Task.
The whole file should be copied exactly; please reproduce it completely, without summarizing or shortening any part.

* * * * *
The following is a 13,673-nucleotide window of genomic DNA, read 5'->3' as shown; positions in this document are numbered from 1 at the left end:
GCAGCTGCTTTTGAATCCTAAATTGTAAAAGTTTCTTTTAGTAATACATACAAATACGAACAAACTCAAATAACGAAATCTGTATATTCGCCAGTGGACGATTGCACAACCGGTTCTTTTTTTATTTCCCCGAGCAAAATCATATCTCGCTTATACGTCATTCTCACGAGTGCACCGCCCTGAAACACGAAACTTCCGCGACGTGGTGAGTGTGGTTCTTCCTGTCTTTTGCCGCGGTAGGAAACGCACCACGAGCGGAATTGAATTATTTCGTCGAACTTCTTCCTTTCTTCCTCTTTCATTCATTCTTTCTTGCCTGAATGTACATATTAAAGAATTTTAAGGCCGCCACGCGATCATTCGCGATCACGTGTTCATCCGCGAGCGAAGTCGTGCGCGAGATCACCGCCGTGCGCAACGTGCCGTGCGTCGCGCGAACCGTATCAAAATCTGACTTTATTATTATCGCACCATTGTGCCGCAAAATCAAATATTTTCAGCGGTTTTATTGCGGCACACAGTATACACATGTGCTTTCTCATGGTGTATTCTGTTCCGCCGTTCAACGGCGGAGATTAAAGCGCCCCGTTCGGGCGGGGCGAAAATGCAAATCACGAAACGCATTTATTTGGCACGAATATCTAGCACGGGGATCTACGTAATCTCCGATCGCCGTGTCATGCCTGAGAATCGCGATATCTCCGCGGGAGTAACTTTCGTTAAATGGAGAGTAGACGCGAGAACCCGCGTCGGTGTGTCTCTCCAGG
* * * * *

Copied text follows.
The following is a 13,673-nucleotide window of genomic DNA, read 5'->3' as shown; positions in this document are numbered from 1 at the left end:
GCAGCTGCTTTTGAATCCTAAATTGTAAAAGTTTCTTTTAGTAATACATACAAATACGAACAAACTCAAATAACGAAATCTGTATATTCGCCAGTGGACGATTGCACAACCGGTTCTTTTTTTATTTCCCCGAGCAAAATCATATCTCGCTTATACGTCATTCTCACGAGTGCACCGCCCTGAAACACGAAACTTCCGCGACGTGGTGAGTGTGGTTCTTCCTGTCTTTTGCCGCGGTAGGAAACGCACCACGAGCGGAATTGAATTATTTCGTCGAACTTCTTCCTTTCTTCCTCTTTCATTCATTCTTTCTTGCCTGAATGTACATATTAAAGAATTTTAAGGCCGCCACGCGATCATTCGCGATCACGTGTTCATCCGCGAGCGAAGTCGTGCGCGAGATCACCGCCGTGCGCAACGTGCCGTGCGTCGCGCGAACCGTATCAAAATCTGACTTTATTATTATCGCACCATTGTGCCGCAAAATCAAATATTTTCAGCGGTTTTATTGCGGCACACAGTATACACATGTGCTTTCTCATGGTGTATTCTGTTCCGCCGTTCAACGGCGGAGATTAAAGCGCCCCGTTCGGGCGGGGCGAAAATGCAAATCACGAAACGCATTTATTTGGCACGAATATCTAGCACGGGGATCTACGTAATCTCCGATCGCCGTGTCATGCCTGAGAATCGCGATATCTCCGCGGGAGTAACTTTCGTTAAATGGAGAGTAGACGCGAGAACCCGCGTCGGTGTGTCTCTCCAGG